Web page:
In this astute memoir, novelist Parini (The Last Station) writes of leaving Pennsylvania in 1971 to pursue a PhD in literature at St. Andrews in Scotland. There, he describes himself as the “last 22-year-old virgin in the Age of Aquarius” as he finds his voice as a writer and escapes the draft. He soon falls for antiwar activist Bella Law, who has a boyfriend and is indifferent to Parini’s meek advances. Then, after Parini’s writing mentor, poet Alastair Reid, asks him to host his houseguest, Argentinian author Jorge Luis Borges, a one-week ramble through the Scottish Highlands ensues. His mission: to describe the entire trip for the blind writer (“He knew what he wanted to see. Or to have me describe”). Parini also plans to meet his thesis subject, poet George Mackay Brown, on the isle of Orkney, but on the way realizes that Borges, a “batty old man of letters,” is a literary jukebox, referring to such literary works as Beowulf (while capsizing their rowboat on Loch Ness) and writers including Victorian poet Gerard Manley Hopkins. Over the days, a tender bond forms between the eccentric sage and his caretaker. En route to meeting Brown, Parini loses his virginity to a free-spirited innkeeper’s daughter, and, newly emboldened, Parini returns to St. Andrews and kindles a relationship with Bella as he matures as an author, writing, “I could sense my own voice emerging.” Fans of both Borges and Parini will delight in this touching coming-of-age memoir. (Aug.)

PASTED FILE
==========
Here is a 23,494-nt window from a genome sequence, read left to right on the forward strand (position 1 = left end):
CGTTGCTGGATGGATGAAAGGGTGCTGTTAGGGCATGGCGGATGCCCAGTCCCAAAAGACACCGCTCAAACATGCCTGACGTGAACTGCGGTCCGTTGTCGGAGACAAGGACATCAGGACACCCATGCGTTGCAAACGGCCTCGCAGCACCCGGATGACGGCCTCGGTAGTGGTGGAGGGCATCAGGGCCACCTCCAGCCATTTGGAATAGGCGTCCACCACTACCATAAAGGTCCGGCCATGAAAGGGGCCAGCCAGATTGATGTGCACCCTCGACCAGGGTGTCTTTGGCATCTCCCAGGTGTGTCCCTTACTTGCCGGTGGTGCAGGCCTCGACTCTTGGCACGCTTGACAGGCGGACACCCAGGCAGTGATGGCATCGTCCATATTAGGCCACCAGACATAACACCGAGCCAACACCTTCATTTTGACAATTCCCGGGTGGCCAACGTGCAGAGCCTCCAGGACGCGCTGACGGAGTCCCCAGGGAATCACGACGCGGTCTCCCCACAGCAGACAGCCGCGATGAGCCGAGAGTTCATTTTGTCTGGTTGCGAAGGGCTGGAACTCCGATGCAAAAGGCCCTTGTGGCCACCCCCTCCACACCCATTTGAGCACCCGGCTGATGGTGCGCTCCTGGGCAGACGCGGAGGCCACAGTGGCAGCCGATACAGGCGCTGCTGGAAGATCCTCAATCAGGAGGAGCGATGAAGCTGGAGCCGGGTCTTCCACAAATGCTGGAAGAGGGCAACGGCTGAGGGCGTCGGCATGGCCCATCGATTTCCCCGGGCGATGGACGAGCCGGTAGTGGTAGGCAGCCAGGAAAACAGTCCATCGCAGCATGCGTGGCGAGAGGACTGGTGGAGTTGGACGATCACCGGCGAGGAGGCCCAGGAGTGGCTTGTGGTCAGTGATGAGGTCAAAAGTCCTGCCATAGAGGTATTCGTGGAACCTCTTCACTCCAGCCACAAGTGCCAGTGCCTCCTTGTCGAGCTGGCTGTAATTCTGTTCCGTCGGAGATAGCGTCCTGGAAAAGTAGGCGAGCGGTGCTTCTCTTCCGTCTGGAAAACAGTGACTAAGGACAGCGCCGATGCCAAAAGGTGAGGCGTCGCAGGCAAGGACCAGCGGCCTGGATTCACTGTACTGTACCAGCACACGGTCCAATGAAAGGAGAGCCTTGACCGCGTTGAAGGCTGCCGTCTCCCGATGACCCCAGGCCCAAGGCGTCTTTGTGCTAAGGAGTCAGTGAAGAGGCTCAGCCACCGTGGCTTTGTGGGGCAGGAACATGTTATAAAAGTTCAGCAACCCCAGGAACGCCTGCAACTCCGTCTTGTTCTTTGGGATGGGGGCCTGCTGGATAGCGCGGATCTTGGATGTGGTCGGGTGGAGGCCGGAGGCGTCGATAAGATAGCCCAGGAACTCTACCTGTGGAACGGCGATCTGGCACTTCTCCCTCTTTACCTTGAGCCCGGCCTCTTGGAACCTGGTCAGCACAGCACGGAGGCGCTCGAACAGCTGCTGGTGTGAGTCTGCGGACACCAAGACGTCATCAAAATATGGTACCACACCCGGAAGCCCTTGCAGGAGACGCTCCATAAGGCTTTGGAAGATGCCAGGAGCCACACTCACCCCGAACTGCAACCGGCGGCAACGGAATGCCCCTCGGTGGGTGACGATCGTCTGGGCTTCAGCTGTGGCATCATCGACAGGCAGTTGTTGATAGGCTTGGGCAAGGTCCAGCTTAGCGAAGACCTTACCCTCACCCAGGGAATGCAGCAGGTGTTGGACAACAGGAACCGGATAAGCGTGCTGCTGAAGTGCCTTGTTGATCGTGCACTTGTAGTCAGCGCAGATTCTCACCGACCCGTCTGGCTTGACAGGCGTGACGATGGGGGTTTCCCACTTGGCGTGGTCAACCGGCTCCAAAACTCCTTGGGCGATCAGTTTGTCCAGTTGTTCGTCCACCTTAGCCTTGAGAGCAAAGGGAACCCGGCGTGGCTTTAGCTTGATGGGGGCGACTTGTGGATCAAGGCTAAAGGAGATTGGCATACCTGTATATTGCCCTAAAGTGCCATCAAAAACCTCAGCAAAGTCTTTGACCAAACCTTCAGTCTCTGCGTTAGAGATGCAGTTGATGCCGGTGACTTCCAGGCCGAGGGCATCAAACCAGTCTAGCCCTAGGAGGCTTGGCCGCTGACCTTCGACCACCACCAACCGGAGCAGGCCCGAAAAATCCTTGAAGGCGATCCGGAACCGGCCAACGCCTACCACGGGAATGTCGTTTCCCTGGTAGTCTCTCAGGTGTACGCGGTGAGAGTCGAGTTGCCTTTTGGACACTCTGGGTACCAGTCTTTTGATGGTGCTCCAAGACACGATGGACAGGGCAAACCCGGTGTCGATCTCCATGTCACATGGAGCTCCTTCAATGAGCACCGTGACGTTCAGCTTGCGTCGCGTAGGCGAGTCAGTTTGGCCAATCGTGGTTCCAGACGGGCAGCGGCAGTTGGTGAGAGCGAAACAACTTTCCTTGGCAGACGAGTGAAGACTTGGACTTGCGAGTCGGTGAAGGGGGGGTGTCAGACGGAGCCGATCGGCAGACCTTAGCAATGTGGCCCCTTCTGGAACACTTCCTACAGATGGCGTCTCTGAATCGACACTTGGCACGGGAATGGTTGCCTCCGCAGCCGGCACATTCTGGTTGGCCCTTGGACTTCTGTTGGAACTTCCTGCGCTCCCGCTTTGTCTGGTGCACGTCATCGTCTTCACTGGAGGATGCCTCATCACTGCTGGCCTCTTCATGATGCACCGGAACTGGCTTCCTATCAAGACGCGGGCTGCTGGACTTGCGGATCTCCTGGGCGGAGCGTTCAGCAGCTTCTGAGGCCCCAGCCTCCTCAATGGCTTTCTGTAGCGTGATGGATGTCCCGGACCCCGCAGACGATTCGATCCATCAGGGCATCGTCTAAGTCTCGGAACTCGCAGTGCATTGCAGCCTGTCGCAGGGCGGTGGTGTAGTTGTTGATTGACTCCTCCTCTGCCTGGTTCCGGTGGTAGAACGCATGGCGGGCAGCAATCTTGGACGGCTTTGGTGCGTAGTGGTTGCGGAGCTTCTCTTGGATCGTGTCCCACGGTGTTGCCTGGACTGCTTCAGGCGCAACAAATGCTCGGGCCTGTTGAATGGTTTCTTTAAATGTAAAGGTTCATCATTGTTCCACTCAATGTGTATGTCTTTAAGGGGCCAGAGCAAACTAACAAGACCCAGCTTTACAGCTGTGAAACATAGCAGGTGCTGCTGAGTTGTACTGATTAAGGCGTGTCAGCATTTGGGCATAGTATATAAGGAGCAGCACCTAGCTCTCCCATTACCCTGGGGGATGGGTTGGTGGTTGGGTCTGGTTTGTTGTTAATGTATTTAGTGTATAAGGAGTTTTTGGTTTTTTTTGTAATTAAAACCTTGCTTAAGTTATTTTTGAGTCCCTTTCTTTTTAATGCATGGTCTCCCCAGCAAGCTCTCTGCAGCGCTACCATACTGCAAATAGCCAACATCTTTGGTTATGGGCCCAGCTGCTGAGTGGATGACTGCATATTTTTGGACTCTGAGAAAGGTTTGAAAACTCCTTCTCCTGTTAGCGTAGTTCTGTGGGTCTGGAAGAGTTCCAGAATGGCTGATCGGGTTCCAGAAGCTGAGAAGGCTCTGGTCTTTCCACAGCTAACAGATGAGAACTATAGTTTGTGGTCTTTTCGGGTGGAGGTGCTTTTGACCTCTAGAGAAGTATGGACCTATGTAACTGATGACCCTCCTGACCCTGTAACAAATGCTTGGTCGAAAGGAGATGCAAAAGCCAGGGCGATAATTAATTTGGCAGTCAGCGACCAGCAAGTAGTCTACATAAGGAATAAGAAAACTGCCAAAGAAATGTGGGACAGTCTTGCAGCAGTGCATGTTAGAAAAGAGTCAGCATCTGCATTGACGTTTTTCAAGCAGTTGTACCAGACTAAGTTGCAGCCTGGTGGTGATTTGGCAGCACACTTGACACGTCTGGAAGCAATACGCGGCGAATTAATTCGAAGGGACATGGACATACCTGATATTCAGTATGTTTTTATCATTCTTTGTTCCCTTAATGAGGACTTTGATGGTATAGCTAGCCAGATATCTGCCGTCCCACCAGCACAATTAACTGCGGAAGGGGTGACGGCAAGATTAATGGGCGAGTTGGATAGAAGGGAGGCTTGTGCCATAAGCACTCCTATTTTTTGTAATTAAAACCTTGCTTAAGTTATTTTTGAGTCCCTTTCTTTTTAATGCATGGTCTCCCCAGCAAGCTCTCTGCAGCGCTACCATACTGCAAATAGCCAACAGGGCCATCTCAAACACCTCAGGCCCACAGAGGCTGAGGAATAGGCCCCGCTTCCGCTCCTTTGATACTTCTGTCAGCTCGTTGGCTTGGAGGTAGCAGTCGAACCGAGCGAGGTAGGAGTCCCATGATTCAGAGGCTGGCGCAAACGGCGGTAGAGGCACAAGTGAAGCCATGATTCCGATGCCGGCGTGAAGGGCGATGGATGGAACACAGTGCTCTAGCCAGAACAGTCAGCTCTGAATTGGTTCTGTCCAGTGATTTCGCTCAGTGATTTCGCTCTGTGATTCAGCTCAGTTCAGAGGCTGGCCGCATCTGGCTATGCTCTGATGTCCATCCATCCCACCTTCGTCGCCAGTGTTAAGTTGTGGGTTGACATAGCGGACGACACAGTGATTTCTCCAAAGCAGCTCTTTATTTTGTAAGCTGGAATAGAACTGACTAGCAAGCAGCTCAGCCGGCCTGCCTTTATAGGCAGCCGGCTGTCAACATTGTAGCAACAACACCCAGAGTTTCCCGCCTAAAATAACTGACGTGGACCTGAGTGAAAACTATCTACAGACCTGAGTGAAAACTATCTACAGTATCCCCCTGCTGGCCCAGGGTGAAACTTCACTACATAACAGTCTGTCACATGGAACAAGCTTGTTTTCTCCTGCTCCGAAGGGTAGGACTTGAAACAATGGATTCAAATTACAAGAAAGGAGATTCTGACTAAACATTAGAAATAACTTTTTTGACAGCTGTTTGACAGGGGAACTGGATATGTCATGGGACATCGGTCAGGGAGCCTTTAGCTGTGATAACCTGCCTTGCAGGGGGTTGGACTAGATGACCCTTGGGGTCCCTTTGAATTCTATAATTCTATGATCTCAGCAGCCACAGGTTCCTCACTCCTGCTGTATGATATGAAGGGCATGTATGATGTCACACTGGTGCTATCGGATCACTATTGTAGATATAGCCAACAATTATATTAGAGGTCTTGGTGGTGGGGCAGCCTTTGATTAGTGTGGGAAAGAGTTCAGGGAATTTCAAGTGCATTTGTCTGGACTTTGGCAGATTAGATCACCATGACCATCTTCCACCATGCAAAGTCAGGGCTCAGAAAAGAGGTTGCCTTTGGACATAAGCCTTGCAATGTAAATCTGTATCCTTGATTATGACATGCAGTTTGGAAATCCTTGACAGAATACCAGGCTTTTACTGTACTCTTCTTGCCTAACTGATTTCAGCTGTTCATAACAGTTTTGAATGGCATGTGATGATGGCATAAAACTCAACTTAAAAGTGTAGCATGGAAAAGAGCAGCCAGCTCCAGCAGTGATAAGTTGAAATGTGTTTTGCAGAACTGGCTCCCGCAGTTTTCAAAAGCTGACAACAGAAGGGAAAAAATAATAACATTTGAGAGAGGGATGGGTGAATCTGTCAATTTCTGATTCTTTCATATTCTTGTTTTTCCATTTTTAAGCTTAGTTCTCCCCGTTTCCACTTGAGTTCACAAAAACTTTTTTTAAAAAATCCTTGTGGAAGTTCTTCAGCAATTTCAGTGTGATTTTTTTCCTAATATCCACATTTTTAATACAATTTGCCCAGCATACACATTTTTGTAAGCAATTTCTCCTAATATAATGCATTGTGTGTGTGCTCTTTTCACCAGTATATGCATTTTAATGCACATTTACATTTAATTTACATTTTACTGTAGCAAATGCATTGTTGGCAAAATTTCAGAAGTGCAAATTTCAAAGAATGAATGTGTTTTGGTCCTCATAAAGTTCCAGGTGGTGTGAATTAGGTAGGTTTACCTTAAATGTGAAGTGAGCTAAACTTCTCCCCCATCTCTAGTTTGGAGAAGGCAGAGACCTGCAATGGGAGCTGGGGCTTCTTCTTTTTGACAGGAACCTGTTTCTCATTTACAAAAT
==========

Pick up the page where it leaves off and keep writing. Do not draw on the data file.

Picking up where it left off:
Reviewed on : 03/03/2020 Release date: 08/04/2020 Genre: Nonfiction
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